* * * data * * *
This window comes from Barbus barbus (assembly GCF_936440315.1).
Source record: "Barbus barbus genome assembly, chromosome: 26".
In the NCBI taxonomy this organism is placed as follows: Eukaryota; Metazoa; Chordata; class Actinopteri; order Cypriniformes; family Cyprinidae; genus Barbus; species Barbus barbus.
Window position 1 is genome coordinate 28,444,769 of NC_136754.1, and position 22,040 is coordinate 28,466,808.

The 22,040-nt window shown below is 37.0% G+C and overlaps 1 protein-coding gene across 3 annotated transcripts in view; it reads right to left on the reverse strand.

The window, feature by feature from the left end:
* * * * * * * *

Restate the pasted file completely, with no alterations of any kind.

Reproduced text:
This window comes from Barbus barbus (assembly GCF_936440315.1).
Source record: "Barbus barbus genome assembly, chromosome: 26".
In the NCBI taxonomy this organism is placed as follows: Eukaryota; Metazoa; Chordata; class Actinopteri; order Cypriniformes; family Cyprinidae; genus Barbus; species Barbus barbus.
Window position 1 is genome coordinate 28,444,769 of NC_136754.1, and position 22,040 is coordinate 28,466,808.

The 22,040-nt window shown below is 37.0% G+C and overlaps 1 protein-coding gene across 3 annotated transcripts in view; it reads right to left on the reverse strand.

The window, feature by feature from the left end: